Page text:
Black Sea

The great thing about submarine films is that they usually evoke a strong sense of tension (Das BootThe Hunt for Red October), mostly motivated by claustrophobia and/or paranoia. The setting is so tight that those onboard may begin to lose it, unravel, and the results can be pretty gripping. The new thriller Black Sea is a perfect example of this and with a brilliant cast led by charismatic leading man Jude Law plus expert direction from Academy Award-winning director Kevin Macdonald (The Last King of ScotlandOne Day in September), it is a film that will definitely leave a profound impact on audiences. It’s just a fun film and almost everything about it clicks.

Former Navy man Robinson (Law) has just been fired from his 11-year post as a wreckage-salvager. He soon learns of an old sunken U-boat in the Black Sea which contains a significant amount of gold. A shady businessman then tasks Robinson to put together a ragtag group of English and Russian crew members to pilot a submarine to retrieve the gold. During this mission however, tensions rise as claustrophobia, greed, and paranoia eventually set in. It is then up to Robinson and this group of random individuals to survive not only the confines of a rickety old submarine but each other as they all have different agendas.

Black Sea is an old-fashioned submarine adventure with heavy doses of thriller/action thrown in. Director Macdonald has crafted a very taut film here and his shots and lighting all convey strong tension. Since the actors are supposed to be on a sub, each shot feels like they are in very tight quarters. The lighting is also dim but colorful only during action sequences. With both of these technical aspects contributing to the picture’s ominous mood, the film certainly benefits and will certainly please adventure-seeking audiences.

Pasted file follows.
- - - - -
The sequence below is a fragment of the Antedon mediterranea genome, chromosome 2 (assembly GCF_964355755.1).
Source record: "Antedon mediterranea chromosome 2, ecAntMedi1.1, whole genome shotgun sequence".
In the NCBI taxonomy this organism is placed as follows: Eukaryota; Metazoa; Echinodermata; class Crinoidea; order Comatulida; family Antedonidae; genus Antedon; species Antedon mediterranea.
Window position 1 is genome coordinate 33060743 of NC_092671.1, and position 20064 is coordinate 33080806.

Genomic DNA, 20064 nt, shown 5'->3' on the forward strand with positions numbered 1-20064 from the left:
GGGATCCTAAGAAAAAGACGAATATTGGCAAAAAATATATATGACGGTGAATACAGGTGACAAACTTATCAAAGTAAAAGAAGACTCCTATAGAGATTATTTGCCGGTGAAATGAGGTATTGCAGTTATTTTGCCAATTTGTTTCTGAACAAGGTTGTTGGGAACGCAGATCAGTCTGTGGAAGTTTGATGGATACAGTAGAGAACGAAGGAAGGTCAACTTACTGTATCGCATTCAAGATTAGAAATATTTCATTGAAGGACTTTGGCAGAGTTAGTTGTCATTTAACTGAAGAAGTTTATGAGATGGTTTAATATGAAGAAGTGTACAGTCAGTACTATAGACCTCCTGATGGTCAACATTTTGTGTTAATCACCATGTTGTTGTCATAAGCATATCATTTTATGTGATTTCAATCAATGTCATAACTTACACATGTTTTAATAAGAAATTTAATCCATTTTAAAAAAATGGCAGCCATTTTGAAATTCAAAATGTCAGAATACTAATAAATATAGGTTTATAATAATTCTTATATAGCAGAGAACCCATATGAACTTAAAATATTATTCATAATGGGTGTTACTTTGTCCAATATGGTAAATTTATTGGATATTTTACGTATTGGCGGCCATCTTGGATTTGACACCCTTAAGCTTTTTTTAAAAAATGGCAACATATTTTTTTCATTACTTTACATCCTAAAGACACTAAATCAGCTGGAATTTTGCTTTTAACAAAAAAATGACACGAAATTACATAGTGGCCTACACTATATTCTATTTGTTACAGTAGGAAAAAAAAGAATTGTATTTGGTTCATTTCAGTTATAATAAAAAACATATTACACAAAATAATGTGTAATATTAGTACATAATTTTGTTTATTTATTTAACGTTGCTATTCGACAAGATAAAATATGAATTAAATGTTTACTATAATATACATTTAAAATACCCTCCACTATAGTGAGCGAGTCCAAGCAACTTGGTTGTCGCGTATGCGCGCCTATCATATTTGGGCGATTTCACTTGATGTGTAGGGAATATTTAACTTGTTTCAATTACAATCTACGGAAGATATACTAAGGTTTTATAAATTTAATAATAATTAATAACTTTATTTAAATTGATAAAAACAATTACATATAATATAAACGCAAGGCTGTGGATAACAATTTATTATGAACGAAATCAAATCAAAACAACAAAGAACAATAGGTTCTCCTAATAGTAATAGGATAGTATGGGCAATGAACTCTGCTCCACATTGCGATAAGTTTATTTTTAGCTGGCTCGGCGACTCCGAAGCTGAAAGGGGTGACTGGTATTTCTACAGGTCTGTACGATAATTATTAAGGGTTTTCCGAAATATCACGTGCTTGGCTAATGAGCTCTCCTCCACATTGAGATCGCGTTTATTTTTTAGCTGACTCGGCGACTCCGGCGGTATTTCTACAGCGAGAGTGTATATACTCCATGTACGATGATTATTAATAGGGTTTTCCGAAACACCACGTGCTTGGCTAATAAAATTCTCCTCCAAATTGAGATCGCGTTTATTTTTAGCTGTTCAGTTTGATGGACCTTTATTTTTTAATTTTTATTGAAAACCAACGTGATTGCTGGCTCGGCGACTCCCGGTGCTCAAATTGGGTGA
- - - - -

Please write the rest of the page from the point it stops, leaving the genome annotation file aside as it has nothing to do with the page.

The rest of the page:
Jude Law is absolutely phenomenal here. With a convincing Scottish accent and a beefed up physique, the talented actor has transformed himself into a burly submarine commander brilliantly. With the limited space on set and many scenes involving heavy amounts of water, Law handles each situation beautifully and the strong emotions displayed on his face provide for one of the actor’s most nuanced performances. Flashbacks give a glimpse into Robinson’s past and even though his life on land is secondary to the story, these moments do provide for a delightfully complex subplot. Scoot McNairy and Ben Mendelsohn also provide excellent supporting roles which only serve to enhance the film.

As far as submarine films go, Black Sea is pretty solid. It is a strong thriller and it is fun in many instances. The adventure aspect is there and the performances are quite effective as is Macdonald’s careful direction. The only minus would probably be playwright Dennis Kelly’s script which is a bit week and formulaic. Having come from a theater background, perhaps he didn’t know how to transfer his words to screen as effectively as possible. Nevertheless, this is a minor con in film filled with plenty of pros. So far, 2015 is starting out a bit weak in terms of film but Black Sea is an enjoyable entry in the submarine thriller category.

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